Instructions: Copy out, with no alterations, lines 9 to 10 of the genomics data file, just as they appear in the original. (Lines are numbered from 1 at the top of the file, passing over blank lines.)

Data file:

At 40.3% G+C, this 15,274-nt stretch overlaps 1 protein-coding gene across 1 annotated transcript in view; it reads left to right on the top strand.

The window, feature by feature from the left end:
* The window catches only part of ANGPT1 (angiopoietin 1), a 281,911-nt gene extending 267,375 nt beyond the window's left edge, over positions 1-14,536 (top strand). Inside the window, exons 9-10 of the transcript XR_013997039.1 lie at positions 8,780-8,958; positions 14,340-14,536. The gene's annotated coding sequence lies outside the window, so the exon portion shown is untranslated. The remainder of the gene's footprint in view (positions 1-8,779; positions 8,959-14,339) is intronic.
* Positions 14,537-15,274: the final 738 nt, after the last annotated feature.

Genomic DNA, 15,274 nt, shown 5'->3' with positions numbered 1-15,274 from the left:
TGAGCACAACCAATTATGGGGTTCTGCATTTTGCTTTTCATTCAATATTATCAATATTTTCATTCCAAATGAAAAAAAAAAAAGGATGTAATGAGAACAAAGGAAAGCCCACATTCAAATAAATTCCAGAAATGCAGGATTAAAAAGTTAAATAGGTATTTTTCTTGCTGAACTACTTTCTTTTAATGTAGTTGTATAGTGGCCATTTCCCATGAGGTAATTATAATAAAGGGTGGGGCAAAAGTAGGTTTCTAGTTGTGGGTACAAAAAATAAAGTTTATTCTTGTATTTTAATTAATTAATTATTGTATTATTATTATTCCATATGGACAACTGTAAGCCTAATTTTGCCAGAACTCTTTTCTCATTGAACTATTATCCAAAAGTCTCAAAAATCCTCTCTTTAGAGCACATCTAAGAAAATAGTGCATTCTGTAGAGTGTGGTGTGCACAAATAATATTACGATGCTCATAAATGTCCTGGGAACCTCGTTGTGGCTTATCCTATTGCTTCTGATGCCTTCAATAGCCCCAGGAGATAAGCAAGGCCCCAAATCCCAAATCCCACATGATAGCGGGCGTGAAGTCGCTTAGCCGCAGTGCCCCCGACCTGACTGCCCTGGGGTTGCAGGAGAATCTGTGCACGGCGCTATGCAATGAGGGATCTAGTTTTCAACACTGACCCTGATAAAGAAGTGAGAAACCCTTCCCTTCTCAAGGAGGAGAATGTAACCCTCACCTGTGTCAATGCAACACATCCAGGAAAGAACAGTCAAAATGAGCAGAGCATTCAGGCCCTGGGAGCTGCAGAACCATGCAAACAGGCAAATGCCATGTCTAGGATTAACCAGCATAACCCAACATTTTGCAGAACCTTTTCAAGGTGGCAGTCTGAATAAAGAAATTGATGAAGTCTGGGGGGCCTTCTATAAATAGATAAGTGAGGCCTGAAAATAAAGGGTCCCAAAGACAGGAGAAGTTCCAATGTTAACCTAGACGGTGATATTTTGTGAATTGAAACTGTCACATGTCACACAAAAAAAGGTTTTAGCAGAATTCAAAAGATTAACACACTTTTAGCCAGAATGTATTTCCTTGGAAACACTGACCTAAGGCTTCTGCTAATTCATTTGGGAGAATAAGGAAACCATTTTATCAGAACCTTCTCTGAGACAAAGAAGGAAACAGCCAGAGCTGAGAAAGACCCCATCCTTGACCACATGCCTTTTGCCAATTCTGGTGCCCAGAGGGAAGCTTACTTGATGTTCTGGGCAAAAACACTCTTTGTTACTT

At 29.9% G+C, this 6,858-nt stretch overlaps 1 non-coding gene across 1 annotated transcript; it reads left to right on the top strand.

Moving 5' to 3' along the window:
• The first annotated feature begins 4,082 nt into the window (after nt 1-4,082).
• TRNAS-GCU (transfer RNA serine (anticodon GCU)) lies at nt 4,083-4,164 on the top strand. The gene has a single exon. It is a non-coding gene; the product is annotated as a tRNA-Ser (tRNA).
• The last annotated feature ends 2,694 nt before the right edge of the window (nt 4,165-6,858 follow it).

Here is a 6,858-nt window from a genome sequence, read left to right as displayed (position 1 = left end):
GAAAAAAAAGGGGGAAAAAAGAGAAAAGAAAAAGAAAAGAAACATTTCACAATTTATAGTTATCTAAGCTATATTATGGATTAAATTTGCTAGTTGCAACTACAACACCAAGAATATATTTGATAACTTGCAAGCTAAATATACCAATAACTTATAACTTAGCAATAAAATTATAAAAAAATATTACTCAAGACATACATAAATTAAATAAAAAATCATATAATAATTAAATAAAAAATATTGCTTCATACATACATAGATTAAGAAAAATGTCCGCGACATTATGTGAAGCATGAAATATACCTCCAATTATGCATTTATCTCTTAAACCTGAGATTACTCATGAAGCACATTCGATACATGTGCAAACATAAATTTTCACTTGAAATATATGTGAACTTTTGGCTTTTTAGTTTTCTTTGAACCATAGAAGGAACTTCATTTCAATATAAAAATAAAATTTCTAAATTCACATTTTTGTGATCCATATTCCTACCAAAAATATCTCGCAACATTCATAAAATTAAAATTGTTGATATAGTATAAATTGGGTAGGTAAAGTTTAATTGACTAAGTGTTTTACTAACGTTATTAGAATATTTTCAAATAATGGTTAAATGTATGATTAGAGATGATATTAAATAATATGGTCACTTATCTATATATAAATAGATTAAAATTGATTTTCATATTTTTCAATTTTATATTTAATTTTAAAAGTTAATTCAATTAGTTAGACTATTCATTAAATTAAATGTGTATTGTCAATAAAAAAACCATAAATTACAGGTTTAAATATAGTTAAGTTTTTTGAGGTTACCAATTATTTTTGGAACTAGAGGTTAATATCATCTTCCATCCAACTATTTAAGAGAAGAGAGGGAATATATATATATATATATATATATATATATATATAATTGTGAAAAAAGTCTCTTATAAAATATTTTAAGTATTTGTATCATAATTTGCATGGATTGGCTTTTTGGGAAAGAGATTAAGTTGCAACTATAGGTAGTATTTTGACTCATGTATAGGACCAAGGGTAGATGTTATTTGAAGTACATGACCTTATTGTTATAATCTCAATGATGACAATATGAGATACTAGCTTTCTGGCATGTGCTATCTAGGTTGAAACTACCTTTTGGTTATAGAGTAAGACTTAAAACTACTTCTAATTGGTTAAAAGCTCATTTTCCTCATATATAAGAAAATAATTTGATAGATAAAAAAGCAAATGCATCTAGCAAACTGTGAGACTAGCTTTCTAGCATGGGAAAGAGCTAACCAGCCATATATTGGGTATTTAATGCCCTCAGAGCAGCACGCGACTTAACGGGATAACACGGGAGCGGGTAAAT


• The first annotated feature begins 4,082 nt into the window (after nt 1-4,082).
• TRNAS-GCU (transfer RNA serine (anticodon GCU)) lies at nt 4,083-4,164 on the top strand. The gene has a single exon. It is a non-coding gene; the product is annotated as a tRNA-Ser (tRNA).